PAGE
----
US President Donald Trump blamed migrants in Europe for violently changing the culture and for what he inaccurately described as a rise in crime in Germany as he sought on Monday to defend his administration's widely criticised policy on illegal immigration. Immigration activists, medical professionals, religious leaders, Democrats and some in Trump's own Republican Party have condemned his administration for separating nearly 2,000 children from their parents at the US-Mexican border between mid-April and the end of May. Administration officials have defended the tactic as necessary to secure the border and suggested it would act as a deterrent to illegal immigration – which Trump has long made a key goal of his presidency. In the face of criticism, which on Sunday included protests at immigration detention facilities in New Jersey and Texas and a sharply worded message from former first lady Laura Bush, Trump responded with a series of Twittter messages on Monday. “The people of Germany are turning against their leadership as migration is rocking the already tenuous Berlin coalition. Crime in Germany is way up. Big mistake made all over Europe in allowing millions of people in who have so strongly and violently changed their culture!” he tweeted. “We don't want what is happening with immigration in Europe to happen with us!” In May, US Attorney General Jeff Sessions announced a “zero tolerance” policy in which all those apprehended entering the United States illegally, including those seeking asylum, would be criminally charged, which generally leads to children being separated from their parents. Trump has previously falsely accused Democrats for creating the need for the family-separation policy. He has said their support for passage of a broader immigration bill would end the separations. In another tweet on Monday, Trump said Democrats were “weak and ineffective with Boarder (sic) Security and Crime.” “Tell them to start thinking about the [...]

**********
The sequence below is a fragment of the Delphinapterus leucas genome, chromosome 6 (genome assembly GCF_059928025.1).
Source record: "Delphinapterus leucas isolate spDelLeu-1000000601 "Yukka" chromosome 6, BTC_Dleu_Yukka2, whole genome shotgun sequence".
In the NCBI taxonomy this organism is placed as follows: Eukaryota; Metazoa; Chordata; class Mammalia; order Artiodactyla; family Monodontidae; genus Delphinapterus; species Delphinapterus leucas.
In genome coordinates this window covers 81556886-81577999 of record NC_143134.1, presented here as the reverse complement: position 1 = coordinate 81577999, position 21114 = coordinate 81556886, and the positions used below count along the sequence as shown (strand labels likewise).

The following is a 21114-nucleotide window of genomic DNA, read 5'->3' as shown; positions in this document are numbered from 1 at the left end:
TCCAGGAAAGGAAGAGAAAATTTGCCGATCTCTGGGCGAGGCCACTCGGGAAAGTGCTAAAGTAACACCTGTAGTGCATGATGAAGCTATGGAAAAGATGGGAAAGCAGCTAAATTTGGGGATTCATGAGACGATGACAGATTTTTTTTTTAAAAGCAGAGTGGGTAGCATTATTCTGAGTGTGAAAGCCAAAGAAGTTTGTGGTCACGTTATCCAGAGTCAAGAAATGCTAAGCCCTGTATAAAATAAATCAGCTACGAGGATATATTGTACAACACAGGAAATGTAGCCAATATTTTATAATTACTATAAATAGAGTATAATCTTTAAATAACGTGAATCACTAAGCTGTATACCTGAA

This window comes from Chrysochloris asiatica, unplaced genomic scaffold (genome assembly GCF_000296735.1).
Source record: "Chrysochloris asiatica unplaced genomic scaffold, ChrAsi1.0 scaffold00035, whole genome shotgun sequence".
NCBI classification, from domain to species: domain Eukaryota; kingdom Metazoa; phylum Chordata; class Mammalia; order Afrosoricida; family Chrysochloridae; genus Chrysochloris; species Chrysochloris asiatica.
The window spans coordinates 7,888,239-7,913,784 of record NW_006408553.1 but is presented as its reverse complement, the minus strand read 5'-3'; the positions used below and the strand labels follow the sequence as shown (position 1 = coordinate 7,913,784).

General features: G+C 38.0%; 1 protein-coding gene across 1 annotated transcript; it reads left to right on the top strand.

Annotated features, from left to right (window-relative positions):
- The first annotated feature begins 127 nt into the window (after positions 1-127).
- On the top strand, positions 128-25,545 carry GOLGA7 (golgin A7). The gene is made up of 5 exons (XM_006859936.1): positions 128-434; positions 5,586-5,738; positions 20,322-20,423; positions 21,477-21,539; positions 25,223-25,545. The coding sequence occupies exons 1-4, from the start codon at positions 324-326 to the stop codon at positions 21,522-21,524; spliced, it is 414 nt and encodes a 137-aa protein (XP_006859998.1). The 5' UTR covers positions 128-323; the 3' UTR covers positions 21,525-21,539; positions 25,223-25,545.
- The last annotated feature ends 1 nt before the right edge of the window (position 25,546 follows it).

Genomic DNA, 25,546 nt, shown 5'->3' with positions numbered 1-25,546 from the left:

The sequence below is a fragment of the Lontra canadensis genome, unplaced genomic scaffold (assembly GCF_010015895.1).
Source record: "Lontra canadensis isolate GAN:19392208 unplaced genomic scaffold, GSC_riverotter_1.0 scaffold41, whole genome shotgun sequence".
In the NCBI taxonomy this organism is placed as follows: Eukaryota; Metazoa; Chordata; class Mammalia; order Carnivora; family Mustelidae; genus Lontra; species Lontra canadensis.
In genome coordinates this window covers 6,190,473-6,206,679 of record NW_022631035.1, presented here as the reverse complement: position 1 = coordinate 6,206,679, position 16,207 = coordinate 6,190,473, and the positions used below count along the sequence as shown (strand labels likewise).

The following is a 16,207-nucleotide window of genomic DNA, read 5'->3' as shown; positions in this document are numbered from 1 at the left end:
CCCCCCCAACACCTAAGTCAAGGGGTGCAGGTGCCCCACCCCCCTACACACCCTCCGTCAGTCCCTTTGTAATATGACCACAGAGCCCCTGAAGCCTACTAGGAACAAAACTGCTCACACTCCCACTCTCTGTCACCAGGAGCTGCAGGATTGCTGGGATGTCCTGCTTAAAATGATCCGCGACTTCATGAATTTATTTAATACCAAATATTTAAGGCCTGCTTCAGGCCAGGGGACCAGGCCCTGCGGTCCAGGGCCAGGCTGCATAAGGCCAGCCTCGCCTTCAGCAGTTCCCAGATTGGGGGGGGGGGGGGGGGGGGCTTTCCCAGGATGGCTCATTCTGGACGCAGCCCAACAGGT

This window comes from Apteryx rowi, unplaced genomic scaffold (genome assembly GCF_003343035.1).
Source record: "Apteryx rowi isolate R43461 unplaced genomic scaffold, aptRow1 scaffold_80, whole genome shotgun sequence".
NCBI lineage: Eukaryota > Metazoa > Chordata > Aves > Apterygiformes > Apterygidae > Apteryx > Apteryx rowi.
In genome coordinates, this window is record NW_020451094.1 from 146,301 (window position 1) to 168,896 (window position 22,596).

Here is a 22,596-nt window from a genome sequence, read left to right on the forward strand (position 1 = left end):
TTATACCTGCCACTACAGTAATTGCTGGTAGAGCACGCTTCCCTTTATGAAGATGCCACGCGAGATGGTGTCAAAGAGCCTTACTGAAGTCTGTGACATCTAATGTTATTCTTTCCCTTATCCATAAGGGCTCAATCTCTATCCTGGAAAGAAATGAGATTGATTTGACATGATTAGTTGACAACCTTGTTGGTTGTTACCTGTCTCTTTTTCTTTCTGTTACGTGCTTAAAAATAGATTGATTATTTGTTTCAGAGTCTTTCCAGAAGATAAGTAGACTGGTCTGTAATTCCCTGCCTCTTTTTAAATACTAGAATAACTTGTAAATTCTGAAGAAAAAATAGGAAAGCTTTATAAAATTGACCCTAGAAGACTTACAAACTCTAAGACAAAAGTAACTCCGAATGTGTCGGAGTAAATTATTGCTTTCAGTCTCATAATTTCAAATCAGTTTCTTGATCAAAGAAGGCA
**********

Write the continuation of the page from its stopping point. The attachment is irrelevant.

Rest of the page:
Mon, Jun 18, 2018
Source Cyprus Mail
Sweden won an opening World Cup game for the first time since 1958 and ended their worrying goal drought with a 1-0 victory over South Korea that was a must-win if they want to progress from a tricky-looking Group F. After dominating the game but missing a string of chances, Sweden won a 65th-minute penalty when Kim Min-woo brought down Viktor Claesson in the box. Salvadoran referee Joel Aguilar initially waved the Swedes away, before being called to consult the Video Assistant Referee system. In the second VAR-awarded penalty of the World Cup, Sweden's 33-year-old captain Andreas Granqvist stepped up to sweep the ball low and left of otherwise impressive goalkeeper Cho Hyun-woo. That fired up the hordes of yellow-clad Swedish fans, who had been fearful their team would misfire again after failing to score in any of their previous three games. Sweden had not won an opening game at any World Cup since 1958, when they were runners-up in their best performance to date. The Asians actually began the game far brighter, pressing and harrying for the first 15 minutes against an initially sluggish-looking Sweden. But the Scandinavians quickly found their rhythm, coping comfortably with Korea's attacks despite the absence of defender Victor Lindelof through illness. The Swedes created a string of chances, most falling to Marcus Berg, who had one close-range side-foot shot spectacularly saved by Cho off his knee in the 21st minute. As expected, both teams' single star players were at the heart of their best moves, the silky Son Heung-min busting a lung to try and drive Korea forward from the left flank, and the pacy Emil Forsberg constantly feeding Sweden's big frontmen. Although not the most attractive of the World Cup games so far, there was a terrific atmosphere in the 42,300-strong crowd at the blue-and-white Nizhny Novgorod stadium next to a [...]
Mon, Jun 18, 2018
Source Cyprus Mail